Central and Local Media in Russia

Between central control and local initiatives

Authored by: Ilya Kiriya

The Routledge Companion to Local Media and Journalism

Print publication date:  April  2020
Online publication date:  April  2020

Print ISBN: 9780815375364
eBook ISBN: 9781351239943
Adobe ISBN:

10.4324/9781351239943-20

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Abstract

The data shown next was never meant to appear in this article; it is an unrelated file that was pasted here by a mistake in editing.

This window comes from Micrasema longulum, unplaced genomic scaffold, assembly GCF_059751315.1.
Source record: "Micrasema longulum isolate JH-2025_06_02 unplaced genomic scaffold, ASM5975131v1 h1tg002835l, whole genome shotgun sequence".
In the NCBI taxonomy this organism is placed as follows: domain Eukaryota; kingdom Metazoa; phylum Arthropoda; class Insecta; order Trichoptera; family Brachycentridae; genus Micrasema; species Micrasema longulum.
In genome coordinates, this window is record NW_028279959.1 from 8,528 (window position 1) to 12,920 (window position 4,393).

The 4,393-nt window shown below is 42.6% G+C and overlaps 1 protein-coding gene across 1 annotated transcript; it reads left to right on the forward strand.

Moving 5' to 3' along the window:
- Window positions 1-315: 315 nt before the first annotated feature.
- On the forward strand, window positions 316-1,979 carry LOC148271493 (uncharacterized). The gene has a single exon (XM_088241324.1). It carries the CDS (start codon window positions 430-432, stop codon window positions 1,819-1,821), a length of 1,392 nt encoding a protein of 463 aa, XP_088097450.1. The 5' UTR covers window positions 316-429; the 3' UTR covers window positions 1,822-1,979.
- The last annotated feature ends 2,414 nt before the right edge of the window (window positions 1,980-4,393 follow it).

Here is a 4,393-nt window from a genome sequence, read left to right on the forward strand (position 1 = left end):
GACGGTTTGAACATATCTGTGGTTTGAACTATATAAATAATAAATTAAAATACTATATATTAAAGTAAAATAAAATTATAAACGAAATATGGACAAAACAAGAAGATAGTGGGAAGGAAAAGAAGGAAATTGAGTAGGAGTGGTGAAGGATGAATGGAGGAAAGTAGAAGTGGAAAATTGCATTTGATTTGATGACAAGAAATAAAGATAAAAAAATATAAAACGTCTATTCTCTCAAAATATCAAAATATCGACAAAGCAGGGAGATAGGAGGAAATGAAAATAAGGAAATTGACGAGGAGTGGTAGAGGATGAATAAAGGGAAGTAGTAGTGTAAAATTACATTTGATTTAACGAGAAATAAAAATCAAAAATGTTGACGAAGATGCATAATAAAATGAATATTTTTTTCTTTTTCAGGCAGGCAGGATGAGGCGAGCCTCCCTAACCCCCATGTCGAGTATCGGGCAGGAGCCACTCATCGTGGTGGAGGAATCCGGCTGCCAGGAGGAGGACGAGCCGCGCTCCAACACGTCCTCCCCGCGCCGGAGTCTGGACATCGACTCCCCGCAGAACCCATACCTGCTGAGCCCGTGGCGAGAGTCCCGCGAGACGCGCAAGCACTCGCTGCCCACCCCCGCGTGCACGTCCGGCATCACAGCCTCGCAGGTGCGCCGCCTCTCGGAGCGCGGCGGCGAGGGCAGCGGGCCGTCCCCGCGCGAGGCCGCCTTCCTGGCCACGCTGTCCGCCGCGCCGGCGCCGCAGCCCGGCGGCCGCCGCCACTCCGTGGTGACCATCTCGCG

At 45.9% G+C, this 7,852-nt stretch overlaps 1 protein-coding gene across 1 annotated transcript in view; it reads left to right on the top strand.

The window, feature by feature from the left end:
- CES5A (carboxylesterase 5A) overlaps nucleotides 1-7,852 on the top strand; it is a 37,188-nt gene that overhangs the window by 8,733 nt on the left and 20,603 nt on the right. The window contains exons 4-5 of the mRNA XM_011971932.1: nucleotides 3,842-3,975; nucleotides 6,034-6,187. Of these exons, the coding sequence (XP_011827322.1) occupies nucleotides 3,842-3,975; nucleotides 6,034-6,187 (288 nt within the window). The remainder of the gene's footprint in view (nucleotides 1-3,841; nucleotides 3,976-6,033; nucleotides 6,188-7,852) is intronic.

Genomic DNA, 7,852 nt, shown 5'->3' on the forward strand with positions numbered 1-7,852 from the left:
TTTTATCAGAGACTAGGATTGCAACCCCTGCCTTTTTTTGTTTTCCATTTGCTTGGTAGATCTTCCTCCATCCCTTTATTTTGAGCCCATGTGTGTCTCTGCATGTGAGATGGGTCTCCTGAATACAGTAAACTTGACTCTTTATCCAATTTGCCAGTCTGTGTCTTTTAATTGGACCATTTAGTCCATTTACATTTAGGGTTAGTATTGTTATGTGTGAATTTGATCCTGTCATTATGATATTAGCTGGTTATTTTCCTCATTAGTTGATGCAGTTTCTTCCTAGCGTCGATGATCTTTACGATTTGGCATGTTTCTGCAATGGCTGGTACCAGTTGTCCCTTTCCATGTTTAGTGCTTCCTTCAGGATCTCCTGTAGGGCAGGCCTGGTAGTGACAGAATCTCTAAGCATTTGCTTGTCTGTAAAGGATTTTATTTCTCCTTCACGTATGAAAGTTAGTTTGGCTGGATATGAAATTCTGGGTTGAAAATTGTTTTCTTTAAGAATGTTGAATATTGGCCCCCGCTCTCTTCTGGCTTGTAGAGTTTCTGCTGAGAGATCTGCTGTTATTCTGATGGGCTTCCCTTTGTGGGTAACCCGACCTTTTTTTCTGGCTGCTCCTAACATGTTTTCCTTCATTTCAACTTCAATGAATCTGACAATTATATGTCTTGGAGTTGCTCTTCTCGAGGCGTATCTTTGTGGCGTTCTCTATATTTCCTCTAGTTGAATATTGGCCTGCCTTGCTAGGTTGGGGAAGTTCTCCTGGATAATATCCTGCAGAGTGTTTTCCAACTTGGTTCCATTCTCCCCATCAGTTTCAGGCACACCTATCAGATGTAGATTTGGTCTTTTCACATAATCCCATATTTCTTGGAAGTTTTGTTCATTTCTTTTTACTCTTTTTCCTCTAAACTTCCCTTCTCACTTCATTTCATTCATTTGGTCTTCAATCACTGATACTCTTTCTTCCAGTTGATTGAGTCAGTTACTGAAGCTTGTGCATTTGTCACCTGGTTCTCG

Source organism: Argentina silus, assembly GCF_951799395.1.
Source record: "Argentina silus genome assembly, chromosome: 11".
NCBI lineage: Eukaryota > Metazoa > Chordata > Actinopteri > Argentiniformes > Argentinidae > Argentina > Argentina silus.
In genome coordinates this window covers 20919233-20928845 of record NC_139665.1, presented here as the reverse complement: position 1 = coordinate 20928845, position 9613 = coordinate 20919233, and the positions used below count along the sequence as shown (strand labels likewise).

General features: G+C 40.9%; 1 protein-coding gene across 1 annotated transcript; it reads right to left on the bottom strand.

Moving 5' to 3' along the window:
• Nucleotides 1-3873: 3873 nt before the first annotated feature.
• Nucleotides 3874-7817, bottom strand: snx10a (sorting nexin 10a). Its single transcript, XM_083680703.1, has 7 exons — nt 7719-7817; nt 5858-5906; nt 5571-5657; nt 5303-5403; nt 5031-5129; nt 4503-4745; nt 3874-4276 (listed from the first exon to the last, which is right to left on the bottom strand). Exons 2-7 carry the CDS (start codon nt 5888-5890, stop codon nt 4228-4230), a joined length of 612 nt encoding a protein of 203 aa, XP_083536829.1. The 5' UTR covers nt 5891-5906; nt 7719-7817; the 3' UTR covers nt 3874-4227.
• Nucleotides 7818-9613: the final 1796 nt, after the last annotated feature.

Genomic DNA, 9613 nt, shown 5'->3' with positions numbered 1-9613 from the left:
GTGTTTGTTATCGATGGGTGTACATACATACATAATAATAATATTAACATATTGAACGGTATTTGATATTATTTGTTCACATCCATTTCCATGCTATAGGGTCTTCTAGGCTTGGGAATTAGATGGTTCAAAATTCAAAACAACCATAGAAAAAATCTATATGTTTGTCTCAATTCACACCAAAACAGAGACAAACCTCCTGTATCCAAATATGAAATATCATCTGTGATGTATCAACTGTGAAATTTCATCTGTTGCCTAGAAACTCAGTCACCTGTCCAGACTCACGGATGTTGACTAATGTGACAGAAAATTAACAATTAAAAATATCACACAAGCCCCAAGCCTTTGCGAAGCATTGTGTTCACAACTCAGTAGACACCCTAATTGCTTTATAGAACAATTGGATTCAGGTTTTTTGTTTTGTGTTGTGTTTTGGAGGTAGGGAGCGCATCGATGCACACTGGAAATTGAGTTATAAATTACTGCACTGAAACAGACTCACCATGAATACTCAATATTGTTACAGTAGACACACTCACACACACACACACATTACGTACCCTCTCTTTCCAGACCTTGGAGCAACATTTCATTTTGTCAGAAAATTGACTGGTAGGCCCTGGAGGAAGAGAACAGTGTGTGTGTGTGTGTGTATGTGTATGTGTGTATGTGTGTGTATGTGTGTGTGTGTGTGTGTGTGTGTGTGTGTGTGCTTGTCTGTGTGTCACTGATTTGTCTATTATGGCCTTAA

This chapter analyzes the evolution of the relationship between centralized control over local media systems and local interests at the regional level in Russia. It demonstrates that during the post-Soviet period the Soviet hierarchical control was reproduced as a result of the dominance of the so-called ‘central media’ over the regional media. As the political balance between federal and regional powers evolved, so did the model of media control. From this point of view local policy during Yeltsin’s period was shaped by the shift of power from the centre, allowing the regions to develop high levels of autonomy. This transformed local media into powerful agents of local politics and contributed to the high pressure on local media from different political and elite groups. Such pressures paradoxically formed more pluralist models of the press. After 2000, the power of local media was weakened, which dissociated local media from elite group political processes and contributed to the monopolization of local media by local authorities, especially on the basis of commercial contracts between such authorities and the press. Such contracts shape considerably the control of local media by the local authorities, paying media for loyal coverage of their policies.

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